Don’t withdraw from classes if you receive Title IV funds!

So you’ve decided to go to college. And, naturally, you applied for federal aid, also known as Title IV funds. Many students go to college, complete their courses uneventfully, and hit no bumps in the road on the way to graduation. Others are not so lucky. Sometimes, a student needs to withdraw from school. This could be due the death of a grandparent, a sick child, the loss of transportation, etc. There are many reasons that you might find that you need to withdraw from all your courses.

Withdrawal Policy

Figuring out how to pay for college can be as challenging as deciding what to study in college. If you are receiving Title IV funds, you need to be aware that you will likely be liable for some or all of the tuition and other college expenses for which Title IV funds were already dispersed. In simple terms, if you withdraw from your university, you still have to pay some or all of the cost of those courses. If you live for a while in the dormitory and eat on the meal plan, you will owe for those services also–even if you don’t complete the semester.

Here’s the way it works: Around the time you start your classes, the university you are attending receives Title IV funds to cover your tuition and other expenses. When those expenses have been covered, you may find yourself with a check for incidentals like books, etc. If you withdraw from one all your classes, the university will have to return the Title IV funds it received on your behalf to the federal government.

No big deal, you might be thinking. Think again. The university does not like to be held holding the bag and will bill you for some or all of the amount they had to repay to the federal government. If your aid was in the form of a grant, you now have to pay the sum of the grant that was expended on your education so far. If your aid was a loan, you may find that you are now liable for a portion of your semester expenses, payable upon receipt. Different universities have different policies concerning what happens when students bail on their classes, but you can generally assume that the university will take steps to get its money. And, instead of being able to pay your loan back in small doses, you will now owe the entire amount at once. Not only that, but now you are paying for an education you did not receive.

The return of Title IV funds does not apply to students who only drop some of their courses, but if you fall below the full-time threshold, that can make you ineligible for further federal assistance.
This does not mean that you have to pass a class to keep your Title IV aid; it means that you have to attend the class and do sixty percent of the work for the class. At the point that you’ve completed sixty percent of the course, the federal government considers that you have completed the course, and the university can keep your Title IV funds.

If you withdraw having completed less than sixty percent of the course, the university will prorate the amount of Title IV funds that they must return and then bill you for that amount. Let’s take the University of California at Davis as an example. If you drop out of your classes after attending for seven days, the university has to refund one hundred percent of your Title IV funds. You can then expect to receive a bill for that amount.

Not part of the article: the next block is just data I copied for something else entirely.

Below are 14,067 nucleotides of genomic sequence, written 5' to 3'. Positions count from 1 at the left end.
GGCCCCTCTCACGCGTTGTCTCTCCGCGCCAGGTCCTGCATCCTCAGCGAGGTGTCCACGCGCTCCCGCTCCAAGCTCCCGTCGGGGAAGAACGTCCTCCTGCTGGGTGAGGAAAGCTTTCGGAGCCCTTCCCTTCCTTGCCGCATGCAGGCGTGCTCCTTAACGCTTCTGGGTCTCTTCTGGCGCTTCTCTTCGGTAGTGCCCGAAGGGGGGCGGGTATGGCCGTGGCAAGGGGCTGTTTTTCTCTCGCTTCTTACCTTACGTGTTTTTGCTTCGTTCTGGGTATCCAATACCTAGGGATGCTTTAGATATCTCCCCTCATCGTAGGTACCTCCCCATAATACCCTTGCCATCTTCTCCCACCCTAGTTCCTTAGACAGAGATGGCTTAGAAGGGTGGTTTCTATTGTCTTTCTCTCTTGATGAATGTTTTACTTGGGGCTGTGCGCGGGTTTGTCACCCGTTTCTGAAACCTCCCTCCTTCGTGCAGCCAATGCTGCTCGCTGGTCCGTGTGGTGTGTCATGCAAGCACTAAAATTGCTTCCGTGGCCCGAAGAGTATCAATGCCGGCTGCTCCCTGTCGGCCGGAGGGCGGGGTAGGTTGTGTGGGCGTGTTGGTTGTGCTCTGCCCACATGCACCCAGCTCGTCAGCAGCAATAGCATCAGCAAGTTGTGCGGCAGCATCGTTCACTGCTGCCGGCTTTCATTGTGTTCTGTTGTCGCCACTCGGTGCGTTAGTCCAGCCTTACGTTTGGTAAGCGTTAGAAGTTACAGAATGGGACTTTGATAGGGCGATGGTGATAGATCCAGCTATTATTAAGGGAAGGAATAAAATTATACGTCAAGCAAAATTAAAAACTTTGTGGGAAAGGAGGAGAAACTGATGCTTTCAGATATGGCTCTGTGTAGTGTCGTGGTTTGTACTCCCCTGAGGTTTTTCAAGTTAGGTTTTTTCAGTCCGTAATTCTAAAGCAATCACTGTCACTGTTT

It’s easy to see that, in most cases, the best decision is to tough it out in all your classes, even if they are hard or you don’t like them. Here are some simple pointers for safeguarding your interests:

Don’t just quit going to class and hope for the best. Many schools ask faculty to report the last day of attendance of any student who fails the course. The school then uses that last day of attendance to calculate what amount of Title IV funds have to be returned and what amount to bill you. Many schools also require professors to report any student who misses two solid weeks or more of class. You can be administratively dropped from the class by missing two weeks of class or more at one time. An administrative drop is the same as if you withdrew from the course voluntarily. Title IV funds have to be returned, and you are billed for what you owe.

Don’t drop a course just because you are failing. If you are failing a course, it may seem like the best option is to withdraw, but you should carefully consider how that will affect your Title IV disbursement and your future eligibility for aid. Many schools will allow you to repeat a failed course for a better grade, so failing a course may be better than withdrawing, depending on your financial situation.

Negotiate with your professors. If you just disappear from your classes, your professors can, at any time, report you as having informally withdrawn from your courses. If you have a legitimate emergency–a sick family member or a death in the family, for instance–it’s very important to tell your professor immediately and explain how long you think you will be away. If you discuss your absence in advance, your professor will be much less likely to drop you for non-attendance. He or she may even give you an extension on your due dates.

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